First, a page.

The failure to achieve academic outcomes in linguistically diverse classrooms in poor areas of the Western Cape, South Africa, is well documented. A major contributing factor is the written language communication difficulties experienced in these classrooms. This paper describes the views of intermediate-phase teachers on why written language difficulties are experienced by learners and ways in which these difficulties might be overcome. A series of interviews were conducted with two class teachers in one urban school from which there had been a high number of referrals for speech-language therapy. The teachers were individually interviewed using an in-depth, semi-structured format. Teachers reported that 50 - 70% of learners in their classes were not meeting grade level academic outcomes. They were asked to explain the difficulties experienced with regard to written language, and the challenges and solutions linked to these. The findings suggest that there are barriers and opportunities at the school system, individual learner and home/social community levels. Major challenges identified at the school system level included limited training and lack of support for teachers, poor foundation skills in learners and difficulties with language. The current opportunities for the development of written language were insufficient and teachers identified further opportunities to promote the learners’ written language development. These included training and support for teachers, clear and consistent assessment guidelines, remedial assistance for learners and safe, nurturing home environments. There is a need to look beyond the learner as the site of the problem; a systemic approach is essential. In the light of these findings, suggestions are made for the role of the speech-language therapist.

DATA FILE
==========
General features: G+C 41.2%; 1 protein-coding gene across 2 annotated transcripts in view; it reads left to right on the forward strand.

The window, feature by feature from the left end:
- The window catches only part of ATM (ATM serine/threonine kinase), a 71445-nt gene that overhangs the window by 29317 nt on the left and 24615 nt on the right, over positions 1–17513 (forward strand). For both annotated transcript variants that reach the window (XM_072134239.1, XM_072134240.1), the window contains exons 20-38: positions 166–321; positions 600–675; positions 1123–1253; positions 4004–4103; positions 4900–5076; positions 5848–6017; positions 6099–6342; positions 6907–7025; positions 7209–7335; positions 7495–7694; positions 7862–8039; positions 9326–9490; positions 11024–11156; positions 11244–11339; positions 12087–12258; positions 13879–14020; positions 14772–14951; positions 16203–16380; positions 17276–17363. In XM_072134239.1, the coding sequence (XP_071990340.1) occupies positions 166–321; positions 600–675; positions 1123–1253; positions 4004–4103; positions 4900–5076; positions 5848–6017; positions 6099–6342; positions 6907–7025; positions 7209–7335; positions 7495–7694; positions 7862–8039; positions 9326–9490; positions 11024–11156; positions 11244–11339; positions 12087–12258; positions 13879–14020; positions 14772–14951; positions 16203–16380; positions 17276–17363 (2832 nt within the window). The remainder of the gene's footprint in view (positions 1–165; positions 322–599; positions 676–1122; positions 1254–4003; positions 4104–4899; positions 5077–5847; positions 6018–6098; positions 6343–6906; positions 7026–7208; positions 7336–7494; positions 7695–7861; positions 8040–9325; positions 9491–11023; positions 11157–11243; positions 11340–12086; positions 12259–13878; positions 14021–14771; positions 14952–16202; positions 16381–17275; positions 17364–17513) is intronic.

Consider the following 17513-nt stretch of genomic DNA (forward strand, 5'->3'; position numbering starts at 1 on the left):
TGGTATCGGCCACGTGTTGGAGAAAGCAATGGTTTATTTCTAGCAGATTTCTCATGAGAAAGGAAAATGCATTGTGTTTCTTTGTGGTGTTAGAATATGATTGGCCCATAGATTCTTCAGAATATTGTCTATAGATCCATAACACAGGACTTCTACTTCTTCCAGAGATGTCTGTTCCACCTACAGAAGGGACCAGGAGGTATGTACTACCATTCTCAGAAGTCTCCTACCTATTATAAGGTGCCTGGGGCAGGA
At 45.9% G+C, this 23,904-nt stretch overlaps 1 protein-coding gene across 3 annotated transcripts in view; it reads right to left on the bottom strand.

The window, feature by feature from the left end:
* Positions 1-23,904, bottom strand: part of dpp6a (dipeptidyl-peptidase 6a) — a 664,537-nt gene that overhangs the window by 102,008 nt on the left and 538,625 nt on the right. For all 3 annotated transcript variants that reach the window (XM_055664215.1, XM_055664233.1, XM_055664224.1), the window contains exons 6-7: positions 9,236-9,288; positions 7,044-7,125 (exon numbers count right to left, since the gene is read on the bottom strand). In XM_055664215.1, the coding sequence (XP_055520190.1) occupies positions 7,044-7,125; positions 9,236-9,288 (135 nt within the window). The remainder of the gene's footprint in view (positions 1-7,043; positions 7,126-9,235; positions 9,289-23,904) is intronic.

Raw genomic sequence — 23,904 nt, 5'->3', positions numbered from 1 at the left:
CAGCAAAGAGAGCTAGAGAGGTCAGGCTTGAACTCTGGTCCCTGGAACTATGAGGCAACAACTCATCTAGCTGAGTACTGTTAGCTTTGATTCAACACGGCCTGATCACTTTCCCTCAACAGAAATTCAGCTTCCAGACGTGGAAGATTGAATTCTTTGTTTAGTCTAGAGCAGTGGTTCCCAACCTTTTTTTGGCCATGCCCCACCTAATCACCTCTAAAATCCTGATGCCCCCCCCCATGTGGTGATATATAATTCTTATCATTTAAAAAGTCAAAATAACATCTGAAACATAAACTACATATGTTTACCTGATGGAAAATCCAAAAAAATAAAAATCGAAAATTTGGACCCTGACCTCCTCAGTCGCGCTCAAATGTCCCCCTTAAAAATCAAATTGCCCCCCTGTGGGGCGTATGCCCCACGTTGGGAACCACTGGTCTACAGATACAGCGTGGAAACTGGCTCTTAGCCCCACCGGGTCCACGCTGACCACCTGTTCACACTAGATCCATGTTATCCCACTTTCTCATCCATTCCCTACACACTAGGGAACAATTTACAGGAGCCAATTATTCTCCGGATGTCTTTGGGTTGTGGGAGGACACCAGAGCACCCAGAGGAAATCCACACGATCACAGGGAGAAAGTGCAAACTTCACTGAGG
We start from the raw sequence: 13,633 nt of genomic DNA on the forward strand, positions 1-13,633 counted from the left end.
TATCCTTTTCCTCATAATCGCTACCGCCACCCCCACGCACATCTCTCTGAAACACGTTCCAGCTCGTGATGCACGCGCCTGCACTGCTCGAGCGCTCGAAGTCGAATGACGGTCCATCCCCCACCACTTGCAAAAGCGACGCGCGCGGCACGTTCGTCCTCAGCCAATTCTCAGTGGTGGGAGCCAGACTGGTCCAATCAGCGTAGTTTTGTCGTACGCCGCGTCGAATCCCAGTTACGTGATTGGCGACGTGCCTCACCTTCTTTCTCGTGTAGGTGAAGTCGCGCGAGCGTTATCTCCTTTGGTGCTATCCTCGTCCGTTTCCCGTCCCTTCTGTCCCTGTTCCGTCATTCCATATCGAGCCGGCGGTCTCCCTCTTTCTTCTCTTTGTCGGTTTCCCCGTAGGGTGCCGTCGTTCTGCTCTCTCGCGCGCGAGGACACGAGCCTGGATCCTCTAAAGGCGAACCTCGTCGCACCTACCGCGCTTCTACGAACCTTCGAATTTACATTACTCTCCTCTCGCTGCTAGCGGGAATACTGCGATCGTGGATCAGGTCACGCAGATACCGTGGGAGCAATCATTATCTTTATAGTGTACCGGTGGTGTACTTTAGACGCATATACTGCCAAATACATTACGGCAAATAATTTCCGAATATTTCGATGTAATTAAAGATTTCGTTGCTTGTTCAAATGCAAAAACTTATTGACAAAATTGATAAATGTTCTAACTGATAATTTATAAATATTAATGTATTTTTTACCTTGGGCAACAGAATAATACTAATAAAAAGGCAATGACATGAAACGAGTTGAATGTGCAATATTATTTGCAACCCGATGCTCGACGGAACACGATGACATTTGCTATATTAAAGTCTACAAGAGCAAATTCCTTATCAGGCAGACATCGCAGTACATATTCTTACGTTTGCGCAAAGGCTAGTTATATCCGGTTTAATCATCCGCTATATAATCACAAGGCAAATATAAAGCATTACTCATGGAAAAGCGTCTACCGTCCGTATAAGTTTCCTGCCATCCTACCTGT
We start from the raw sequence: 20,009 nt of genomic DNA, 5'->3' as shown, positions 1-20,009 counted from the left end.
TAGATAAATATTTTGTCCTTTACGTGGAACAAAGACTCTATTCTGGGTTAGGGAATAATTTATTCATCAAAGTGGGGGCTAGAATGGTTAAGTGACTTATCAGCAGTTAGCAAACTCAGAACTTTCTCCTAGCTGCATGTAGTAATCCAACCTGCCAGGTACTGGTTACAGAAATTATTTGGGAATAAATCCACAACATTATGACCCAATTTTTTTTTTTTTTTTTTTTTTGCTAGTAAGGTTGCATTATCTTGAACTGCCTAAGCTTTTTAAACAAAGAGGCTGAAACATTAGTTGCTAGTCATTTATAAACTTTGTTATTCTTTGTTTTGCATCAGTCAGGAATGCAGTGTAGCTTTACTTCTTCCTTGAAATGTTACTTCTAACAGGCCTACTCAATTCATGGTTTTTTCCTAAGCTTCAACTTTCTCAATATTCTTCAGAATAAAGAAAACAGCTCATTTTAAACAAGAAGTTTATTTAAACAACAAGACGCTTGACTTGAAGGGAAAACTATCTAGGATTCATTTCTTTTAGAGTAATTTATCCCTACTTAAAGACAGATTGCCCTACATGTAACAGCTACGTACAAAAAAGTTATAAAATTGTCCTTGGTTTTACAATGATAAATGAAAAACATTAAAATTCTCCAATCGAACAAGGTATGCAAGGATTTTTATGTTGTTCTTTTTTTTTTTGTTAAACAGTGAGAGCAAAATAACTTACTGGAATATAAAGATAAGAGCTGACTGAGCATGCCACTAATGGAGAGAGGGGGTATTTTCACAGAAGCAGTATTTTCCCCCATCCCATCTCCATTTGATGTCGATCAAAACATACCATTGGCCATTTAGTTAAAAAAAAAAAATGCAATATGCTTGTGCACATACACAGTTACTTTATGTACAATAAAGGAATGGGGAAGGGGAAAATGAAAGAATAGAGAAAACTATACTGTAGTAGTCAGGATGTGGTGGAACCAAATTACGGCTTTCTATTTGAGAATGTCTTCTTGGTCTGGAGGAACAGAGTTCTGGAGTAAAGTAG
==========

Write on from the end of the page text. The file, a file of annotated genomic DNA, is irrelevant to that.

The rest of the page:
Navsaria, I., Pascoe, M., & Kathard, H. (2017). “It’s not just the learner, it’s the system!” Teachers’ perspectives on written language difficulties: Implications for speech-language therapy. South African Journal of Communication Disorders, 58(2). https://doi.org/10.4102/sajcd.v58i2.31